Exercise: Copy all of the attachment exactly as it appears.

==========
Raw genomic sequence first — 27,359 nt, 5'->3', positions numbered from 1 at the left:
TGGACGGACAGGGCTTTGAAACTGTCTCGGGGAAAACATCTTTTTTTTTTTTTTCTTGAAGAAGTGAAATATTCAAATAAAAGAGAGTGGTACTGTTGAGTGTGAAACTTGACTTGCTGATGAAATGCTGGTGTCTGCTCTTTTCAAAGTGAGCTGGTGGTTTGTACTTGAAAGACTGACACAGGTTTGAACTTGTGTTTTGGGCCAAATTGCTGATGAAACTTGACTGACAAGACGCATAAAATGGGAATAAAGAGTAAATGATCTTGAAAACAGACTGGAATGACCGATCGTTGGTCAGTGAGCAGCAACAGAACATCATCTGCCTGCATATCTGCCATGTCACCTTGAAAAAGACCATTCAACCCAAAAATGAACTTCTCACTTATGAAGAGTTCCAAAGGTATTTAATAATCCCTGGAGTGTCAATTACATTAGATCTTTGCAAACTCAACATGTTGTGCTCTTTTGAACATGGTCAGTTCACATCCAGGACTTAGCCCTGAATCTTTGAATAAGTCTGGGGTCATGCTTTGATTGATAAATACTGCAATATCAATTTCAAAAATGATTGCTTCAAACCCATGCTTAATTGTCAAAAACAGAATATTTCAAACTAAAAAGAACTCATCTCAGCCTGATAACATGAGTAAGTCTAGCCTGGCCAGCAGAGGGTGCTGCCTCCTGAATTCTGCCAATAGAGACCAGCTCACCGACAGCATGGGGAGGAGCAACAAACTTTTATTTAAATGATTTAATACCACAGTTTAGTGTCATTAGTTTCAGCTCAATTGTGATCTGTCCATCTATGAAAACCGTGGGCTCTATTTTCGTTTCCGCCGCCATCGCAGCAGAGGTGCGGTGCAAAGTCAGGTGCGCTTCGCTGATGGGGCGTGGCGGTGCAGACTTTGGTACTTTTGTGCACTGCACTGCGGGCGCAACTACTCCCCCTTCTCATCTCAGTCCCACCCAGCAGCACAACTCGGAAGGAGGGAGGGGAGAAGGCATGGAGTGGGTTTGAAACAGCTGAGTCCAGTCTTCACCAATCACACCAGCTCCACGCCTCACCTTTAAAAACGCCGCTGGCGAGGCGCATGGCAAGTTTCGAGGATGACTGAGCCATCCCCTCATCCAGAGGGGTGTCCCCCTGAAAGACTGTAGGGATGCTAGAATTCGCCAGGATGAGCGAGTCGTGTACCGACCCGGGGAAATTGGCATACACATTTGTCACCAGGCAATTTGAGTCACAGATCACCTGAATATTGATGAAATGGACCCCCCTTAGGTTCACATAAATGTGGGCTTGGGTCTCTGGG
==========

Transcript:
Raw genomic sequence first — 27,359 nt, 5'->3', positions numbered from 1 at the left:
TGGACGGACAGGGCTTTGAAACTGTCTCGGGGAAAACATCTTTTTTTTTTTTTTCTTGAAGAAGTGAAATATTCAAATAAAAGAGAGTGGTACTGTTGAGTGTGAAACTTGACTTGCTGATGAAATGCTGGTGTCTGCTCTTTTCAAAGTGAGCTGGTGGTTTGTACTTGAAAGACTGACACAGGTTTGAACTTGTGTTTTGGGCCAAATTGCTGATGAAACTTGACTGACAAGACGCATAAAATGGGAATAAAGAGTAAATGATCTTGAAAACAGACTGGAATGACCGATCGTTGGTCAGTGAGCAGCAACAGAACATCATCTGCCTGCATATCTGCCATGTCACCTTGAAAAAGACCATTCAACCCAAAAATGAACTTCTCACTTATGAAGAGTTCCAAAGGTATTTAATAATCCCTGGAGTGTCAATTACATTAGATCTTTGCAAACTCAACATGTTGTGCTCTTTTGAACATGGTCAGTTCACATCCAGGACTTAGCCCTGAATCTTTGAATAAGTCTGGGGTCATGCTTTGATTGATAAATACTGCAATATCAATTTCAAAAATGATTGCTTCAAACCCATGCTTAATTGTCAAAAACAGAATATTTCAAACTAAAAAGAACTCATCTCAGCCTGATAACATGAGTAAGTCTAGCCTGGCCAGCAGAGGGTGCTGCCTCCTGAATTCTGCCAATAGAGACCAGCTCACCGACAGCATGGGGAGGAGCAACAAACTTTTATTTAAATGATTTAATACCACAGTTTAGTGTCATTAGTTTCAGCTCAATTGTGATCTGTCCATCTATGAAAACCGTGGGCTCTATTTTCGTTTCCGCCGCCATCGCAGCAGAGGTGCGGTGCAAAGTCAGGTGCGCTTCGCTGATGGGGCGTGGCGGTGCAGACTTTGGTACTTTTGTGCACTGCACTGCGGGCGCAACTACTCCCCCTTCTCATCTCAGTCCCACCCAGCAGCACAACTCGGAAGGAGGGAGGGGAGAAGGCATGGAGTGGGTTTGAAACAGCTGAGTCCAGTCTTCACCAATCACACCAGCTCCACGCCTCACCTTTAAAAACGCCGCTGGCGAGGCGCATGGCAAGTTTCGAGGATGACTGAGCCATCCCCTCATCCAGAGGGGTGTCCCCCTGAAAGACTGTAGGGATGCTAGAATTCGCCAGGATGAGCGAGTCGTGTACCGACCCGGGGAAATTGGCATACACATTTGTCACCAGGCAATTTGAGTCACAGATCACCTGAATATTGATGAAATGGACCCCCCTTAGGTTCACATAAATGTGGGCTTGGGTCTCTGGG